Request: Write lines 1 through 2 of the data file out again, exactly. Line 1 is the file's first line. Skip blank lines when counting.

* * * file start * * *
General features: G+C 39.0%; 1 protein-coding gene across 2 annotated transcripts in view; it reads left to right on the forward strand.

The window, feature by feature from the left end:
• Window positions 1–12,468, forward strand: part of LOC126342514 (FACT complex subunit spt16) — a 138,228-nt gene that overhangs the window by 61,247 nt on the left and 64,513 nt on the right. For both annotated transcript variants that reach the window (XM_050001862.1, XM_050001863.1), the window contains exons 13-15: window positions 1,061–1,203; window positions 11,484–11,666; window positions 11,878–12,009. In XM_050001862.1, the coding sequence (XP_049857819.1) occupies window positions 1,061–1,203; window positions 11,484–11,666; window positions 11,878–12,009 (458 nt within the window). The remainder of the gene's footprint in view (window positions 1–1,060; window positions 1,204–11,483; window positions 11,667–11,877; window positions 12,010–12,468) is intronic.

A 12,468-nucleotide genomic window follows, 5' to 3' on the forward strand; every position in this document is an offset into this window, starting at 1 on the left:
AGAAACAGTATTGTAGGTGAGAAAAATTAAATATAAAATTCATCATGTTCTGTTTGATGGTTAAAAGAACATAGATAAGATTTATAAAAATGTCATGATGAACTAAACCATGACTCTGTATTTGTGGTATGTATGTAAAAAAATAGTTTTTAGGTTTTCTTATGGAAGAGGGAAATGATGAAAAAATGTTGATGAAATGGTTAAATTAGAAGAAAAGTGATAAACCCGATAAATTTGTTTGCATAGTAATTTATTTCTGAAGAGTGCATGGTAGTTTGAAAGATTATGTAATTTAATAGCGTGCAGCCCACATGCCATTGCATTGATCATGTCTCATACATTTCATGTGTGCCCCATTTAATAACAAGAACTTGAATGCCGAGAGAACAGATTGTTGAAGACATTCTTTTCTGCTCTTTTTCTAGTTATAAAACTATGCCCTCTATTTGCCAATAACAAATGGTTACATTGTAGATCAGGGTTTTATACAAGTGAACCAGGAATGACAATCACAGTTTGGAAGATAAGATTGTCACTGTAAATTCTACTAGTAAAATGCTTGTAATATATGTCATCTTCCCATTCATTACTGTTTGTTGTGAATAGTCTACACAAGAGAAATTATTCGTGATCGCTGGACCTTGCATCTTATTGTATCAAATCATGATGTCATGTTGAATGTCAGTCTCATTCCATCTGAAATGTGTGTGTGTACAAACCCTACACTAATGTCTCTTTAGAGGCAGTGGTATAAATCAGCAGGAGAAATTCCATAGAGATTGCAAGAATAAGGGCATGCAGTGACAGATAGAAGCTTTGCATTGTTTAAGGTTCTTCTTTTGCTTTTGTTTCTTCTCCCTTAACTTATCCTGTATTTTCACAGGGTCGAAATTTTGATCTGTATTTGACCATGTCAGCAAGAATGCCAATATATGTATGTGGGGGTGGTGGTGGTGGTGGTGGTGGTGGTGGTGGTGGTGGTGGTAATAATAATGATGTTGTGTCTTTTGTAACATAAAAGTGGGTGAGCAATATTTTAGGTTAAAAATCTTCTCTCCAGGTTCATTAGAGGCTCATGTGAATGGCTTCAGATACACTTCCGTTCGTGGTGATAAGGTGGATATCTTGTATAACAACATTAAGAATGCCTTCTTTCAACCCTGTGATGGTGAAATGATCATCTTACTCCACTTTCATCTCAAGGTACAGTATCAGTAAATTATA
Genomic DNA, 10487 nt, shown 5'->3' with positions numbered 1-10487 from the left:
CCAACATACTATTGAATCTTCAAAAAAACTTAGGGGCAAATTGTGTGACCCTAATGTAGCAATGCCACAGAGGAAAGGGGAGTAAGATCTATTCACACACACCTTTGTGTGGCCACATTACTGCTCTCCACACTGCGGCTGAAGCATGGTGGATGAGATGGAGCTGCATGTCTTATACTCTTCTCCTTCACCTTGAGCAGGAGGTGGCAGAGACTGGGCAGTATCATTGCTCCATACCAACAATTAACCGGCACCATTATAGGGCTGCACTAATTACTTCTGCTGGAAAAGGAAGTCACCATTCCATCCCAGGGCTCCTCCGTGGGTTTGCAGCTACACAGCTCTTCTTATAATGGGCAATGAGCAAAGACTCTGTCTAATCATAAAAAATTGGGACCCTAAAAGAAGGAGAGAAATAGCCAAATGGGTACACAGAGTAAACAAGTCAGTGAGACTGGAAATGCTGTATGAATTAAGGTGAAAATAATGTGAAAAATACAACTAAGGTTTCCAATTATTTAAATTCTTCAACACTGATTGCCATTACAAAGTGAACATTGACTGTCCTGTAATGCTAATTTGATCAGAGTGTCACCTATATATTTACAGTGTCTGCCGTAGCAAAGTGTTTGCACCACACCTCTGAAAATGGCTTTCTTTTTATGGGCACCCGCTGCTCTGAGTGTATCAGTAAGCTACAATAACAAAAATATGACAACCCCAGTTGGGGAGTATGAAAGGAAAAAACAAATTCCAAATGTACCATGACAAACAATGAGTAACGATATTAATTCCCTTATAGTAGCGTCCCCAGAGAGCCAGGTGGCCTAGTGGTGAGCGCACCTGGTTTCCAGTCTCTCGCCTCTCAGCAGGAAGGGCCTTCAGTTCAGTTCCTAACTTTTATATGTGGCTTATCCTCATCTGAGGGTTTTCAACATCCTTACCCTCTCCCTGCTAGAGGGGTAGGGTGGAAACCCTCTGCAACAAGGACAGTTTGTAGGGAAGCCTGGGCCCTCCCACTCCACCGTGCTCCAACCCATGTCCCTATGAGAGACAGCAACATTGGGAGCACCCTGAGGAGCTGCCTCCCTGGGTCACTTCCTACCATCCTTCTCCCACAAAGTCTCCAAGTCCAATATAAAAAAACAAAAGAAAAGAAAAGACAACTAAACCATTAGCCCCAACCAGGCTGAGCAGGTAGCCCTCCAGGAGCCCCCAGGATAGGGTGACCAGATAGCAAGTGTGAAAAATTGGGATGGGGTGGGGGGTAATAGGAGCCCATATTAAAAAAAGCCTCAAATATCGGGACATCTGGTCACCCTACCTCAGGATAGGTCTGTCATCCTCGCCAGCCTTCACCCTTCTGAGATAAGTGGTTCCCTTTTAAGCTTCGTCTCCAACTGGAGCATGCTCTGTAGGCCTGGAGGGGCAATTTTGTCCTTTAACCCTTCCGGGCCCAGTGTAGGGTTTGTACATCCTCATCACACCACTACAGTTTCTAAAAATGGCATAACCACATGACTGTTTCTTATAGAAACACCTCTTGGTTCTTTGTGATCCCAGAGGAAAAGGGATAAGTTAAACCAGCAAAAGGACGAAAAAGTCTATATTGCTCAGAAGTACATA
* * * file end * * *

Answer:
General features: G+C 39.0%; 1 protein-coding gene across 2 annotated transcripts in view; it reads left to right on the forward strand.

The window, feature by feature from the left end: